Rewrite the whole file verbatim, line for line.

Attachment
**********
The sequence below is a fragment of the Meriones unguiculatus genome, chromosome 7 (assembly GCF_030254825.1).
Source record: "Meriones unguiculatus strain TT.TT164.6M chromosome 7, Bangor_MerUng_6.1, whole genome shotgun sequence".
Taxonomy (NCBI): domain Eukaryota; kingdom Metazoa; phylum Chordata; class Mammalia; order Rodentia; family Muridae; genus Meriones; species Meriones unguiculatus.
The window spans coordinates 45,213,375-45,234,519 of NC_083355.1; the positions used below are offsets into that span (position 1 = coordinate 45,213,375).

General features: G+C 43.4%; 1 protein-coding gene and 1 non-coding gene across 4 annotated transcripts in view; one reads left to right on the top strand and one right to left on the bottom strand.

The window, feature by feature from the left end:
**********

The sequence below is a fragment of the Meriones unguiculatus genome, chromosome 7 (assembly GCF_030254825.1).
Source record: "Meriones unguiculatus strain TT.TT164.6M chromosome 7, Bangor_MerUng_6.1, whole genome shotgun sequence".
Taxonomy (NCBI): domain Eukaryota; kingdom Metazoa; phylum Chordata; class Mammalia; order Rodentia; family Muridae; genus Meriones; species Meriones unguiculatus.
The window spans coordinates 45,213,375-45,234,519 of NC_083355.1; the positions used below are offsets into that span (position 1 = coordinate 45,213,375).

General features: G+C 43.4%; 1 protein-coding gene and 1 non-coding gene across 4 annotated transcripts in view; one reads left to right on the top strand and one right to left on the bottom strand.

The window, feature by feature from the left end: